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GPs need better tools to diagnose pancreatic cancer

Only 3% of GPs confident they could detect signs

Jo Carlowe

Wednesday, 01 May 2019

Just one in 10 GPs feel they have access to the tools they need to diagnose pancreatic cancer.

Pancreatic cancer has the lowest survival rate of any of the common cancers, and in a poll from Pancreatic Cancer UK, released today, three in 10 GPs (28%) say they do not have the tools they need to detect pancreatic cancer at a stage where it is possible to treat.


A further 54% of GPs say while they have some of the tools they need, they could do with more.

Only 3% of the 1,007 UK GPs polled by ComRes on behalf of the charity say they are very confident they could detect the signs and symptoms of pancreatic cancer in a patient.

One in four pancreatic cancer patients die within a month of diagnosis, making it the quickest killing cancer. No screening or early detection tests exist for the disease and currently half of all patients (53%) are diagnosed at stage 4. 

Vague symptoms - such as back pain, indigestion and weight-loss - mean pancreatic cancer often goes undetected until after it has spread, leaving patients ineligible for the only potential cure - surgery to remove their tumour.

The government has prioritised the early diagnosis of cancer in the NHS Long Term Plan but only a fifth of GPs polled believe the target is currently realistic for people with pancreatic cancer. 

GPs who suspect the disease can refer patients for ultrasound, CT, or MRI scans. However nearly half of all pancreatic cancer patients are currently diagnosed via an emergency. The impact is significant: one-year survival for patients diagnosed through a GP referral is three times higher.

Pancreatic Cancer UK has launched a new research project to develop the first-ever simple test for the disease by 2024. As ‘The Early Diagnosis Research Alliance’ researchers will combine their expertise to: enhance the sensitivity and accuracy of biomarkers for pancreatic cancer, collect a new biobank of samples from patients with vague symptoms, and test new tools in a clinical trial to consider how a dedicated diagnosis pathway for pancreatic cancer could be implemented in the NHS.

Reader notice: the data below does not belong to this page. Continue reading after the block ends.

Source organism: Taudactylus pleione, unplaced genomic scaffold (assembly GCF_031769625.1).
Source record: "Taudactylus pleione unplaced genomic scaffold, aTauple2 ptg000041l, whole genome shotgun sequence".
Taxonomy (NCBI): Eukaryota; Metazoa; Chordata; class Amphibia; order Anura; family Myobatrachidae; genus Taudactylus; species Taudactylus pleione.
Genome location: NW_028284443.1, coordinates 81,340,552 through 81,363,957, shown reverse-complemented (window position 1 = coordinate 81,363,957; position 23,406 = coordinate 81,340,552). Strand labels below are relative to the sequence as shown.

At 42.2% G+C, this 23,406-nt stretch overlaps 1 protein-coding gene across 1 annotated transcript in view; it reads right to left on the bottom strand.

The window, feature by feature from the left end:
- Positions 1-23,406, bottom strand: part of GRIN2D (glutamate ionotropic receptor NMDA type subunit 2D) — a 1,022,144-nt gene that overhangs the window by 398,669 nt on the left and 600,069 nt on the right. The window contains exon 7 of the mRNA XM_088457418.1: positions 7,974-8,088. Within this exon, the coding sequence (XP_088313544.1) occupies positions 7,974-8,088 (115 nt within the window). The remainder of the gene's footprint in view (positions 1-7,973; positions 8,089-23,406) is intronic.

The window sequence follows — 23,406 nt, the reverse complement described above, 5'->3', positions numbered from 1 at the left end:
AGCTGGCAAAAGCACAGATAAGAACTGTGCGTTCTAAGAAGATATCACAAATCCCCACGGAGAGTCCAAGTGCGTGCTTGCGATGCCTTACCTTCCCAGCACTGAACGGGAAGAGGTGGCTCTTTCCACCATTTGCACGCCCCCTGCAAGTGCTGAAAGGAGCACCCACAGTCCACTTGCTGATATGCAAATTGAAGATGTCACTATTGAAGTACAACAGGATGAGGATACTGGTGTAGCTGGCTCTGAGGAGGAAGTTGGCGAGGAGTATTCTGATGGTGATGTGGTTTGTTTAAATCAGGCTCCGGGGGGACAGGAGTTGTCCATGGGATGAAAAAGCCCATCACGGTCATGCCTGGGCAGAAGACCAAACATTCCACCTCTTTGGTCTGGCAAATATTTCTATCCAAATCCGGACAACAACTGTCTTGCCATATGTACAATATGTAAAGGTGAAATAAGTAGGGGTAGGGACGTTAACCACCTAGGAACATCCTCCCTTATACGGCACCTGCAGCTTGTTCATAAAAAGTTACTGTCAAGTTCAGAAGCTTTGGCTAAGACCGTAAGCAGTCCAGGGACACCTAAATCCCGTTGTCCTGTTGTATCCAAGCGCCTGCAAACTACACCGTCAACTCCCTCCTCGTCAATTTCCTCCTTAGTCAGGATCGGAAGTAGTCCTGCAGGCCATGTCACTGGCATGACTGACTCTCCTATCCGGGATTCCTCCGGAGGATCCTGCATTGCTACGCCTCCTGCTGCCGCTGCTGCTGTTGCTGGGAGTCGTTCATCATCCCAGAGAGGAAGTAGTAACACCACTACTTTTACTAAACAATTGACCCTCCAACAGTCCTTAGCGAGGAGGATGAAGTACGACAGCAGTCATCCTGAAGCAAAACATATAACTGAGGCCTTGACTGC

Responding to the poll, Professor Helen Stokes-Lampard, chair of the Royal College of General Practitioners (RCGP), said: "GPs are acutely aware of how important it is to spot symptoms of pancreatic cancer, but it is notoriously difficult to diagnose in primary care, particularly in its early stages, simply because there are often no symptoms, at all – and when symptoms do present they are often initially very vague, and could indicate many other, more common conditions.

"The most appropriate intervention to address this paradox is to give primary care teams better access to the right diagnostic tools in the community - and the appropriate training to use them - and we welcome the recommendations set out in this report to do this.”

She added: ”GPs are already doing a good job of diagnosing most cancers in a timely way, and it's due to this hard work and vigilance that 75% of patients found to have some form of cancer are referred after only one or two consultations, and that since 2008 the proportion of cancers diagnosed as an emergency have dropped from 23% to less than 19%.

"But it's unsurprising to hear that just one in 10 GPs feel as though they have access to the tools needed to diagnose pancreatic cancer, as we are working under immense resource and workforce pressures, and our access to important diagnostic tests are amongst the lowest in Europe.

"Cancer is an enduring priority for the RCGP, and we have worked with Cancer Research UK and others to develop resources for GPs and other healthcare professionals to support them in the timely diagnosis of cancer."

At present, just 3% of The National Cancer Research Institute (NCRI) funding allocated for early diagnosis is spent on pancreatic cancer.

Diana Jupp, CEO of Pancreatic Cancer UK, said: “For too long pancreatic cancer has been able to silently go undetected, devastating families. Thousands of patients a year, still reeling from hearing the word cancer, are told it’s too late, that nothing can be done for them. That has to stop. We have to give doctors the tools they need to detect the warning signs earlier, so they can ensure those who need it, receive treatment as soon as possible. 

“Previous approaches to research funding have been too small, too infrequent and too isolated to speed up the diagnosis of pancreatic cancer. So we’ve united the brightest scientists from across the country to make the progress that’s been so badly needed for decades. We are delighted to be making our largest ever investment in early diagnosis research, but it’s an enormous challenge. We need the public to stand with us and support our campaign if we are to discover the diagnostic test we desperately need to save lives.”

Professor Steve Pereira from University College London Hospital, who is leading the Early Diagnosis Research Alliance, said: “For the first time we will be able to investigate a number of key, interrelated barriers to early diagnosis simultaneously, which will help us make faster progress. Within five years I would like to see a validated diagnostic pathway and one or more simple tests being implemented in the NHS. That would mean thousands more people receiving the most effective treatments, giving patients and their doctors a fighting chance of beating this dreadful disease.” 

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